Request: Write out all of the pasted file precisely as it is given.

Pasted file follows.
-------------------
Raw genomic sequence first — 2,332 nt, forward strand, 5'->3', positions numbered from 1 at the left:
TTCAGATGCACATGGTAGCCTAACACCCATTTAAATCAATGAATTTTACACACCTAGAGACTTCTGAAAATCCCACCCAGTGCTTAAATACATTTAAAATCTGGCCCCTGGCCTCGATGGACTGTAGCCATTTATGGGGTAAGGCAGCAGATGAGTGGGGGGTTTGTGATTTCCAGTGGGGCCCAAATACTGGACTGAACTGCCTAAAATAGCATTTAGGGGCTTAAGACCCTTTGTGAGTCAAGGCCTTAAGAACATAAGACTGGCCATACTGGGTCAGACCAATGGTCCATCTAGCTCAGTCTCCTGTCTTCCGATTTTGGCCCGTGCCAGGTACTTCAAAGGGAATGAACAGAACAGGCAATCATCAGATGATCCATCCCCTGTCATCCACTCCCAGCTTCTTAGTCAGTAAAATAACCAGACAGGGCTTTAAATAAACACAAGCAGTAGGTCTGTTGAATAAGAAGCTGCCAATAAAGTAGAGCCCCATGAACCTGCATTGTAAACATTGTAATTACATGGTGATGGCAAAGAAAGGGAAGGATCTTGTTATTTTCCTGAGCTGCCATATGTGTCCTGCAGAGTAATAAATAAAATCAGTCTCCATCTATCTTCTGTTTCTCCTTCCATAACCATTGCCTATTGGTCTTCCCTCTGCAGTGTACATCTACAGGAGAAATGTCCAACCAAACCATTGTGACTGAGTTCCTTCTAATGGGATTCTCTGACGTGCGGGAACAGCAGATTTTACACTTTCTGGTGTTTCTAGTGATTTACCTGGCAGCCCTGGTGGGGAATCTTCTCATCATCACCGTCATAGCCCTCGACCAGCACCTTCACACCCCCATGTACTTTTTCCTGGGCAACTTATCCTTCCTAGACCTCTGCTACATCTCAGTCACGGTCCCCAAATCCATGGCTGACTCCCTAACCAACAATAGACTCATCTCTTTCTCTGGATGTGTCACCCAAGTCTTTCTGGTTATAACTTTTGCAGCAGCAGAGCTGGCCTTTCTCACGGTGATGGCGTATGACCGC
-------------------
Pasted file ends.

Raw genomic sequence first — 2,332 nt, forward strand, 5'->3', positions numbered from 1 at the left:
TTCAGATGCACATGGTAGCCTAACACCCATTTAAATCAATGAATTTTACACACCTAGAGACTTCTGAAAATCCCACCCAGTGCTTAAATACATTTAAAATCTGGCCCCTGGCCTCGATGGACTGTAGCCATTTATGGGGTAAGGCAGCAGATGAGTGGGGGGTTTGTGATTTCCAGTGGGGCCCAAATACTGGACTGAACTGCCTAAAATAGCATTTAGGGGCTTAAGACCCTTTGTGAGTCAAGGCCTTAAGAACATAAGACTGGCCATACTGGGTCAGACCAATGGTCCATCTAGCTCAGTCTCCTGTCTTCCGATTTTGGCCCGTGCCAGGTACTTCAAAGGGAATGAACAGAACAGGCAATCATCAGATGATCCATCCCCTGTCATCCACTCCCAGCTTCTTAGTCAGTAAAATAACCAGACAGGGCTTTAAATAAACACAAGCAGTAGGTCTGTTGAATAAGAAGCTGCCAATAAAGTAGAGCCCCATGAACCTGCATTGTAAACATTGTAATTACATGGTGATGGCAAAGAAAGGGAAGGATCTTGTTATTTTCCTGAGCTGCCATATGTGTCCTGCAGAGTAATAAATAAAATCAGTCTCCATCTATCTTCTGTTTCTCCTTCCATAACCATTGCCTATTGGTCTTCCCTCTGCAGTGTACATCTACAGGAGAAATGTCCAACCAAACCATTGTGACTGAGTTCCTTCTAATGGGATTCTCTGACGTGCGGGAACAGCAGATTTTACACTTTCTGGTGTTTCTAGTGATTTACCTGGCAGCCCTGGTGGGGAATCTTCTCATCATCACCGTCATAGCCCTCGACCAGCACCTTCACACCCCCATGTACTTTTTCCTGGGCAACTTATCCTTCCTAGACCTCTGCTACATCTCAGTCACGGTCCCCAAATCCATGGCTGACTCCCTAACCAACAATAGACTCATCTCTTTCTCTGGATGTGTCACCCAAGTCTTTCTGGTTATAACTTTTGCAGCAGCAGAGCTGGCCTTTCTCACGGTGATGGCGTATGACCGC